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How many devices are vulnerable to Pineapple?


Newusersz
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I am really unsure if I want to buy this. So many stuff are getting patched, for example SSLstrip and SSLsplit. I know we have alternatives for these methods (Phising and fake certificate), but I am wondering how many devices are actually vulnerable to the different attacks of the Pineapple?

For example, can we for example deauthenticate all kinds of devices? (I know there are some cisco firewall that has management frame protection).

The probe requests that gets sent out by different devices, can the Pineapple force these devices to connect to them by "telling" them that this is a trusted network they have connected to before? (For example home network). Or are there limitations to this?

The whole point of this thread is the downsides of the WIFI Pineapple. I am ending up spending $400 on all of the equipment for the Pineapple, so I want to make sure there are no major downsides of this product.

When I bought the rubber ducky I was really disappointing because of the driver installation time, sometimes it took over 5 minutes, and this was not the kind of information that was available anywhere. I don't want to be disappointed in the Pineapple and waste $400 if there are lower rate of success because things are getting patched daily.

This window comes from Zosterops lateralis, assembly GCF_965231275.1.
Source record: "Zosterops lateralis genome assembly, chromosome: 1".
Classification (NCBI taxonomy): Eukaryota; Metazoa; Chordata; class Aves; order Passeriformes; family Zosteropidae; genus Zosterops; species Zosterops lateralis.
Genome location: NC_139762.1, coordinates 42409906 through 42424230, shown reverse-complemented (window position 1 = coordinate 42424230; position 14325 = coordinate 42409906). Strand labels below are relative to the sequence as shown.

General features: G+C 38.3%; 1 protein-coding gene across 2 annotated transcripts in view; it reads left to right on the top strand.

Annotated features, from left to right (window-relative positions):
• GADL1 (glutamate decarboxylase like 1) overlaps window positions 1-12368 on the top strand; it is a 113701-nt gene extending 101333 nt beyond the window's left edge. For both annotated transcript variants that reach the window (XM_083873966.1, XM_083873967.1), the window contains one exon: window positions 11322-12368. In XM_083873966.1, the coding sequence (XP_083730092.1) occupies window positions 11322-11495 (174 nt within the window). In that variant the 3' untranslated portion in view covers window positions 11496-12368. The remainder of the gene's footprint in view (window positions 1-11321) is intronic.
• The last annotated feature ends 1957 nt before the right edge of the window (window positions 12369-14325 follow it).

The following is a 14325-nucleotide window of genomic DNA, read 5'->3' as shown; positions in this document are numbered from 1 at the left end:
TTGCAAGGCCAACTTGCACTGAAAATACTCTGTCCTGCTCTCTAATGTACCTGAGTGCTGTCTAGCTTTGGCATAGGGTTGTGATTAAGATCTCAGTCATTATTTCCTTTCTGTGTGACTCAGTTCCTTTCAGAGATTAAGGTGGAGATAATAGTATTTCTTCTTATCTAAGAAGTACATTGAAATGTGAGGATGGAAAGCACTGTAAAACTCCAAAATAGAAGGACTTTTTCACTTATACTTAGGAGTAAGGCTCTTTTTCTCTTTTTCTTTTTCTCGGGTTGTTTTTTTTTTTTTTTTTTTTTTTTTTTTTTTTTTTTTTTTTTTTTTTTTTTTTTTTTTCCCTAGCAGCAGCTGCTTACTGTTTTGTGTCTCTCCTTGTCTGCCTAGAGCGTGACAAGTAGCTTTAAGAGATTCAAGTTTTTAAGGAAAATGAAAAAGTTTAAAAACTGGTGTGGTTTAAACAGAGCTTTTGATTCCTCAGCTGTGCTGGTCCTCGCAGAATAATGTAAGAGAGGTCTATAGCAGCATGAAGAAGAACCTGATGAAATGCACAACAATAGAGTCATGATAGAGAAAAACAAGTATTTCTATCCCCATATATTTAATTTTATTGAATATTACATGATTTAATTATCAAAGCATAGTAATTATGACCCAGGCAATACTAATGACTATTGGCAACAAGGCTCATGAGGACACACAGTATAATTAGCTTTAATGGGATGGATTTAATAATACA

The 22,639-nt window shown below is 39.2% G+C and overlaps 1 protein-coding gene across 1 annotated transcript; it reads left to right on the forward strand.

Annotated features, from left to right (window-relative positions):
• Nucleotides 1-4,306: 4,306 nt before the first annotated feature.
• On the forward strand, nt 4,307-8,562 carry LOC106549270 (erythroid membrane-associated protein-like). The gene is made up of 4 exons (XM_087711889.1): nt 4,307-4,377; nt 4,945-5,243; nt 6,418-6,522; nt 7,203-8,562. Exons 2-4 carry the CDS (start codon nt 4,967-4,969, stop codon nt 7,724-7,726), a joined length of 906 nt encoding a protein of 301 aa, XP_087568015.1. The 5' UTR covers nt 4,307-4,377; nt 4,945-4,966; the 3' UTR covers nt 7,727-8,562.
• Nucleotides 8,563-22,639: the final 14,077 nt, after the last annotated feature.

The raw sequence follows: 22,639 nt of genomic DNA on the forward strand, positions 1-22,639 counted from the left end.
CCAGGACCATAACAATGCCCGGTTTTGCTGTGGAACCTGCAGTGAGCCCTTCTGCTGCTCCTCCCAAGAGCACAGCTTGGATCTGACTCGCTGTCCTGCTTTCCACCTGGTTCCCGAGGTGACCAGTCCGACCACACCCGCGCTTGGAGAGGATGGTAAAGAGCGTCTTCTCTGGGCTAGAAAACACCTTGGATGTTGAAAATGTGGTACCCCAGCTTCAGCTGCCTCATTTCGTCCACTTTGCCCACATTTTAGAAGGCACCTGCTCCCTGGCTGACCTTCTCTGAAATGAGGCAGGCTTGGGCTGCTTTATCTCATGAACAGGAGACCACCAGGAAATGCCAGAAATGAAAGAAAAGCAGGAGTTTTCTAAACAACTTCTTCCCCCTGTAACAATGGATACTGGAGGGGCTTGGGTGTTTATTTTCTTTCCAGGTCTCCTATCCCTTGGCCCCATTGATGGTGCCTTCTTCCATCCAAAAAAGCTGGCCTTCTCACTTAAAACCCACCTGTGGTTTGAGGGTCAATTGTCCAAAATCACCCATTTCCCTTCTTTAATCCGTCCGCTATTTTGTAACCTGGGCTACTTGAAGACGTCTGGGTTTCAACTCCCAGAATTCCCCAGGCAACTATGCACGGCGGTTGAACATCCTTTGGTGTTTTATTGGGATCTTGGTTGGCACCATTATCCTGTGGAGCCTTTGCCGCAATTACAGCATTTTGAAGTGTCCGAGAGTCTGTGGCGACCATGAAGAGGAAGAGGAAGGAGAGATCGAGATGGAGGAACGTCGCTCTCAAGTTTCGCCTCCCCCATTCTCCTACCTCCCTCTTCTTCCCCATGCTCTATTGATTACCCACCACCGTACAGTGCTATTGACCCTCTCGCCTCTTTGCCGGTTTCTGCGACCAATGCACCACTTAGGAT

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Vulnerabilities are patched every single day, but new ones are discovered every single day.

So to answer your question, how long is a piece of string? This question doesn't have an exact answer. But as long as devices use wifi and continue to work as they do, they can be de-authed and forced to connect.

But let me put it this way, your overall attitude to what this is and what it can be used for should inform you more than what the device is in and of itself. If you don't want to give it a try, don't.

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Most successful attacks come from the user's laziness. People don't keep their systems up to date like they should nor do they harden their systems. People will install anything and everything that they want, opening ports without even knowing, and not pay attention to the risks. You know there are still many organizations running Windows XP right? There are a lot of people that just don't want to change their system because it is familiar. You won't get everyone but you will get some. When performing a pentest on an organization you will most likely trick a few people.

Edited by sud0nick
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Most successful attacks come from the user's laziness. People don't keep their systems up to date like they should nor do they harden their systems. People will install anything and everything that they want, opening ports without even knowing, and not pay attention to the risks. You know there are still many organizations running Windows XP right? There are a lot of people that out there that just don't want to change their system because it is familiar. You won't get everyone but you will get some. When performing a pentest on an organization you will most likely trick a few people.

"Most successful attacks come from the user's laziness"

Yes & yes.

Edited by Armaal
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